Filming for trainee video

The highlight of our voyage was the Macau tower lunch buffet, which had been the daydream since day 1. I was actually considering doing the world’s highest bungee jump from Macau tower, but after that lunch I could barely walk, let alone look down the elevator from the 230m high restaurant. It was pretty cool setting, though I missed most of the scenery since I was concentrating on the food.

Where the money's at
Where the money’s at

After the gluttony we went to have dessert to The Venetian, which is the 6th largest building in the world, and besides the casino and a hotel it also has for example a shopping center and a canal inside it. It was my first time to be in a casino (and I went to at least 5 different ones!), and it was not quite like I’ve seen in dozens of Hollywood films and tv shows. No cocktails, no lucky dice blowing or cheering – just a bunch of Chinese people, most of them smoking. The lights, the sounds, the amount of money – I can’t even imagine it all.

The Venetian
The Venetian

Macau seemed to be a playground for the filthy rich. Everything was shiny and clean, loads of ATM’s everywhere, always signs for the next hotel and casino. Free shuttle buses from casino to another. Free water bottles (yay!) It was definitely worth a visit, and what a visit it was – when the boys left back to Hong Kong, we stayed and wondered around, until we found a very decent wine tasting in Four Seasons hotel. On the ferry back home we got to a big thunderstorm, and it was raining like hell in Hong Kong.

Eat, play and sleep - no need to leave the hotel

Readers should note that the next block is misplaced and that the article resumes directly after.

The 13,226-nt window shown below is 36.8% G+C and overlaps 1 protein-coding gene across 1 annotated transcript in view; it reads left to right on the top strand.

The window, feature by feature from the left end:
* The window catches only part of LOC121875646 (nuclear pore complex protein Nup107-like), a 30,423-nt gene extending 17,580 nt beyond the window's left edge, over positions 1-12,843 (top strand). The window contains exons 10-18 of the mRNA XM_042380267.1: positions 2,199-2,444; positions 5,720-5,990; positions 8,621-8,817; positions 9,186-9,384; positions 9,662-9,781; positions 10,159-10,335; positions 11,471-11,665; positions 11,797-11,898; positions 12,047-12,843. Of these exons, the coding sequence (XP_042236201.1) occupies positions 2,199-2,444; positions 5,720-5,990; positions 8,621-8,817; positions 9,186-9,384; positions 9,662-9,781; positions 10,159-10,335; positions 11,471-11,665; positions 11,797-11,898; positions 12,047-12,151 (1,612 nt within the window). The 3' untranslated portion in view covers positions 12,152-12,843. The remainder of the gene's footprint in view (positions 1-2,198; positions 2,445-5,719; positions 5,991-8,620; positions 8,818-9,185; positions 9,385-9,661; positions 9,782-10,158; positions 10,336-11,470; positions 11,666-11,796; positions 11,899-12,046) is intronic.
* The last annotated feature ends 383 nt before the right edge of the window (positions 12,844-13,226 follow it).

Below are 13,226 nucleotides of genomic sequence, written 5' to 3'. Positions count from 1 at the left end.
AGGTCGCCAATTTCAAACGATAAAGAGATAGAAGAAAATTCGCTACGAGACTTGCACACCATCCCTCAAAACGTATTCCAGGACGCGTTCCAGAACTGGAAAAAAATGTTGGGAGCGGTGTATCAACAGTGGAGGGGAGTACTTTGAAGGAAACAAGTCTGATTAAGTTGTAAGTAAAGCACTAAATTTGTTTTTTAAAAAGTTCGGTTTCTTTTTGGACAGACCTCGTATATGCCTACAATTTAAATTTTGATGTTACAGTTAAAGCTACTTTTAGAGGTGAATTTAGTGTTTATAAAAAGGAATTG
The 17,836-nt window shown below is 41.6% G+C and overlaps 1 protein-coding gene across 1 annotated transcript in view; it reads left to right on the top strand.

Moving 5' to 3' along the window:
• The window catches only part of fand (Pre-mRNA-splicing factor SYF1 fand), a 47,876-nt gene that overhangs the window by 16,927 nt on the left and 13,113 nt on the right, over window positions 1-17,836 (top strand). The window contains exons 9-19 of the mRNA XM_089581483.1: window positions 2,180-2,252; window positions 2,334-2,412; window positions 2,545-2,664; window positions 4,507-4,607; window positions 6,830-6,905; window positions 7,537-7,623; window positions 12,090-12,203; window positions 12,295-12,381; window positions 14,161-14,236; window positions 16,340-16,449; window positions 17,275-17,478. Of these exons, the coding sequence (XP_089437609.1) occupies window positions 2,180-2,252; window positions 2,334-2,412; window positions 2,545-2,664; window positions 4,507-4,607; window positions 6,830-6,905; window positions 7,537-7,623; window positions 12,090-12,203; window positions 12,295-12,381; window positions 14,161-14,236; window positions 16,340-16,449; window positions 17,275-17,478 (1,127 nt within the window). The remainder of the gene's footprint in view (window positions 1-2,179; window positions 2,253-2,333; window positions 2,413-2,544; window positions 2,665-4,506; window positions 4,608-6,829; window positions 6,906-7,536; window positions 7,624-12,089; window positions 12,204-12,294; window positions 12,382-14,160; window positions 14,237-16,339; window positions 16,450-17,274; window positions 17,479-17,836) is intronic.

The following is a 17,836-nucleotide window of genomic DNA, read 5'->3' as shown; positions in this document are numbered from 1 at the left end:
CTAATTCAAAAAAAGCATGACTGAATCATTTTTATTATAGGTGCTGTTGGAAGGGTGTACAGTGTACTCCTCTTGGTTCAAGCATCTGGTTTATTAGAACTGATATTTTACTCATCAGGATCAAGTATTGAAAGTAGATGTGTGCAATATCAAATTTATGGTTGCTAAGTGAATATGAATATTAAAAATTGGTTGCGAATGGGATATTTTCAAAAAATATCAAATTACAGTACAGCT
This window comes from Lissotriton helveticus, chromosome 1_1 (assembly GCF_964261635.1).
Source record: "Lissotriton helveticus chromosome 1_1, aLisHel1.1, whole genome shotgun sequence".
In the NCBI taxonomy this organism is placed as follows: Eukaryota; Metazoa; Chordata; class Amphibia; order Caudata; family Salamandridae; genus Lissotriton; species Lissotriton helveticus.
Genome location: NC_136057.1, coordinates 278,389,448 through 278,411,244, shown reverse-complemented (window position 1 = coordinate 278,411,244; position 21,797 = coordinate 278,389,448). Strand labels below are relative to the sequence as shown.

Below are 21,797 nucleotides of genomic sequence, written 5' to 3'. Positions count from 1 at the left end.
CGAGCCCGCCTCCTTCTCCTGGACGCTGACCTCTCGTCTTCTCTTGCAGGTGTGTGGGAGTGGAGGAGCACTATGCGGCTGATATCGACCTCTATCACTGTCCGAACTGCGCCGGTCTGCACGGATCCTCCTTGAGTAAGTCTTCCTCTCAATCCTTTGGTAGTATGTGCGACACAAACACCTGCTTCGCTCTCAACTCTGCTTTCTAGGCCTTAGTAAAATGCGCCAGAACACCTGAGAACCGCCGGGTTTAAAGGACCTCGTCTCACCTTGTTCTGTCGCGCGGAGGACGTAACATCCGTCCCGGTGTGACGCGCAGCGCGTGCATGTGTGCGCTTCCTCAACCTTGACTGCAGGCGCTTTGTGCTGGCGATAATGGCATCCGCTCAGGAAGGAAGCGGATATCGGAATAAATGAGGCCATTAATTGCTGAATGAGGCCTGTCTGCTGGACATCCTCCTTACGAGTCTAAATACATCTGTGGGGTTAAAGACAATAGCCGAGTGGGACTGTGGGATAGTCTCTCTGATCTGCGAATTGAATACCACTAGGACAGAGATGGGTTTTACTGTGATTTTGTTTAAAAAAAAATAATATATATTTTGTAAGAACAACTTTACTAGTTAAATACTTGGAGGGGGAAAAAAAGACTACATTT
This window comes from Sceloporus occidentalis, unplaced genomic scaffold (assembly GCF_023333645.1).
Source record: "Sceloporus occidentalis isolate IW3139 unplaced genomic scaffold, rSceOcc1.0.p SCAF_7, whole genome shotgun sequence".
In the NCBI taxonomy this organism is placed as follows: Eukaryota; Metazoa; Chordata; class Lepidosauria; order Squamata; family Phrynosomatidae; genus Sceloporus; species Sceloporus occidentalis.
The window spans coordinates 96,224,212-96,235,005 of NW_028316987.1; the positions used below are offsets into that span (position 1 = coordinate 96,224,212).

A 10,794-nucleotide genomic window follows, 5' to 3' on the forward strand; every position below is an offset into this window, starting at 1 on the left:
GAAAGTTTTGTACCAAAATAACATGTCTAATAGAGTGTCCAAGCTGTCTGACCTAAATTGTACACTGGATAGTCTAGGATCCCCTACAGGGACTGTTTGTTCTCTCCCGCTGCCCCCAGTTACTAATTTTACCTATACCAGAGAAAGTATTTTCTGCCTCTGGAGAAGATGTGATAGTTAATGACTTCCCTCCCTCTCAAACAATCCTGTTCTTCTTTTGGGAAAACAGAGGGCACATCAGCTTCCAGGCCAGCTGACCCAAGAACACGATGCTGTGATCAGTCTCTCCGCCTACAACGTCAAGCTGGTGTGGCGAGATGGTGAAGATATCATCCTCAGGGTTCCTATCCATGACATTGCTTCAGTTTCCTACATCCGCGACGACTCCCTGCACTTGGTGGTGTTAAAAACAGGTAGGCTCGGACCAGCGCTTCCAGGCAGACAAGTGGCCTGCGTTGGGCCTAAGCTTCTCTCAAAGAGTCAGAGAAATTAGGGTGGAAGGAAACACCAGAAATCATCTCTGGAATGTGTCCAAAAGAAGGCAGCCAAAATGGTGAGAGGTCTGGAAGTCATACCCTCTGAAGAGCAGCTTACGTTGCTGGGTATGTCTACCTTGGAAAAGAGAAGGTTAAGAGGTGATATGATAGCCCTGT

Eat, play and sleep – no need to leave the hotel

Oh, I would have tried some game in the casino, but they didn’t accept coins!

The future is near

My time in APU is getting close to its’ end. Today was the final report submission deadline (no more school for my bachelor’s degree!), and my check-out is scheduled for tomorrow afternoon. After cleaning my room, I will be spending the night on a ferry to Osaka, and from there I will hopefully find my way to Kyoto. This short trip of mine will end on Monday night, when I finally move on to my next destination, Hong Kong.

Small version of my next home
Small version of my next home

I have been waiting to go to Hong Kong since coming back from Tokyo – I have had quite enough with this Beppu experience already. The mountain doesn’t quite suit me the way a city does (evidence of this: each time I go downtown, I come back with enormous headache that ruins the rest of the day).

Bye bye campus
Bye bye campus

For the next 5 months, I will continue what I already started here: my practical training in Four Sigma Foods . Not bad at all! I highly recommend to check out their video about Hong Kong and other locations; they’re rather inspiring, to say the least. So, I will continue this blog with topics probably more related to health and overall well-being, since I believe I will be getting into more holistic and healthy environment than here. I believe my time in Hong Kong will be at least as unforgettable as my time here in APU – at least it will be completely different. I can’t wait! But before leaving, it’s time to go to izakaya and karaoke one last time, and see the ancient capital of Nippon. But Hong Kong, here I come!

Bye bye AP house
Bye bye AP house